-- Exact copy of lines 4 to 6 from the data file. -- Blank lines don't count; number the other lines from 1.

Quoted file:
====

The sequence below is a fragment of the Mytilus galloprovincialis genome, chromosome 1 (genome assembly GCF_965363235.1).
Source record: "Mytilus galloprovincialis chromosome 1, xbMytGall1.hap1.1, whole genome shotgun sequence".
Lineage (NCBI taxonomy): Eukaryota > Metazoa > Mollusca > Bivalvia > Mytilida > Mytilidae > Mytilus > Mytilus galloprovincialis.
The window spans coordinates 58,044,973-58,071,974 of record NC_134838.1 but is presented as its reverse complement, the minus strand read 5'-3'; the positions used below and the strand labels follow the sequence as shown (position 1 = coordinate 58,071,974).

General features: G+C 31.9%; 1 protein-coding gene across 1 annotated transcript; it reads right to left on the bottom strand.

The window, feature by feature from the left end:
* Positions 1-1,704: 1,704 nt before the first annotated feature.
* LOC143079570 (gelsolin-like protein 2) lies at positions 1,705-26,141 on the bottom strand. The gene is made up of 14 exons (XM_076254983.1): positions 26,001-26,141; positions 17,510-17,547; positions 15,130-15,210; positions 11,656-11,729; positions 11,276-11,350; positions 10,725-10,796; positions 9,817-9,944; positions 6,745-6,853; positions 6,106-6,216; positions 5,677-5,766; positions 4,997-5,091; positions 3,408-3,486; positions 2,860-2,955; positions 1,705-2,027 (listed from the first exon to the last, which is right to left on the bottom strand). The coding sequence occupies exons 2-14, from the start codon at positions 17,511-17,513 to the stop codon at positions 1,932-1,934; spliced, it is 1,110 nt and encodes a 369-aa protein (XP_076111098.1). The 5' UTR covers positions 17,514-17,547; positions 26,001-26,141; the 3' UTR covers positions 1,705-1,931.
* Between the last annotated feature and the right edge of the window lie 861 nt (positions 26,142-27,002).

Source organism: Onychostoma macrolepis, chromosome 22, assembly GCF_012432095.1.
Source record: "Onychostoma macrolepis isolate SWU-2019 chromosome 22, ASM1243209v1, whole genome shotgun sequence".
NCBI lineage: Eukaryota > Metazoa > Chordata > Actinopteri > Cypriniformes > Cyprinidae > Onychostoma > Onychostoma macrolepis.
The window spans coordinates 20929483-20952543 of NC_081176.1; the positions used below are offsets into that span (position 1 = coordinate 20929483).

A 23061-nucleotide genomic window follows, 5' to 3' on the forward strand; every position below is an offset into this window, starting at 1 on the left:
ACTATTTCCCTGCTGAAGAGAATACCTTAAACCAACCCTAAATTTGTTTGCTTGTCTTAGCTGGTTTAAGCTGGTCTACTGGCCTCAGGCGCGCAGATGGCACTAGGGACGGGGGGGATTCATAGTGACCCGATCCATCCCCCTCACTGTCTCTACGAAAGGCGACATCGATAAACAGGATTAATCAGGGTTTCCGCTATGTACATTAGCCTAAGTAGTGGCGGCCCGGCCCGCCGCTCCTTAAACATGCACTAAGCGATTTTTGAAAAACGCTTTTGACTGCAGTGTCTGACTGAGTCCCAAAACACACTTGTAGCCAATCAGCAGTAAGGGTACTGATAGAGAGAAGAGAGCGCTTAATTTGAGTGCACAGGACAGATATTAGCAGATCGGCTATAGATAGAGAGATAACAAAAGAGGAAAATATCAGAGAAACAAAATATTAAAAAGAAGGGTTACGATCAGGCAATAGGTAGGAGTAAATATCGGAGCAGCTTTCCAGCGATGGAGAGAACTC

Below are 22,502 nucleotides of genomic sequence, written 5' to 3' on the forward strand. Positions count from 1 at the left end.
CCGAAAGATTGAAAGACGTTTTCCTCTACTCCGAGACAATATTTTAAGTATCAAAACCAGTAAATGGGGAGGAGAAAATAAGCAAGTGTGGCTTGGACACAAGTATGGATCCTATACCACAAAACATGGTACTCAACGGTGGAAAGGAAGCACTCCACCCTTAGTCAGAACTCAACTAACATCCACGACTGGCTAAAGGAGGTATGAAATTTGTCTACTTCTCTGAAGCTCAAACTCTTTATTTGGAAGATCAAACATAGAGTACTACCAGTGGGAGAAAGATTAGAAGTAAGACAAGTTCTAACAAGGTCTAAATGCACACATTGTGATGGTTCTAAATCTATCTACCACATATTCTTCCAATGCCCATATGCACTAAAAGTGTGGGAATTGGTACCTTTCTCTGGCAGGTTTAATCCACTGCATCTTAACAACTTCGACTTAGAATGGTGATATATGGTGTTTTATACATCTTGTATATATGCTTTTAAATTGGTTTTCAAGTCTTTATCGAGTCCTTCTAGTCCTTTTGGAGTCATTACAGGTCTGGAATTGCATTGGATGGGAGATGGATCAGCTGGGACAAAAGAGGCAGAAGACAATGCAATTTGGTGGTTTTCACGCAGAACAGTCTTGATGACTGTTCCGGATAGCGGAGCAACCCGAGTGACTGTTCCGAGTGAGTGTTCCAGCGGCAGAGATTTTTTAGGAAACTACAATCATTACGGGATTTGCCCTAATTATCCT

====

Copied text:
The window spans coordinates 58,044,973-58,071,974 of record NC_134838.1 but is presented as its reverse complement, the minus strand read 5'-3'; the positions used below and the strand labels follow the sequence as shown (position 1 = coordinate 58,071,974).

General features: G+C 31.9%; 1 protein-coding gene across 1 annotated transcript; it reads right to left on the bottom strand.

The window, feature by feature from the left end: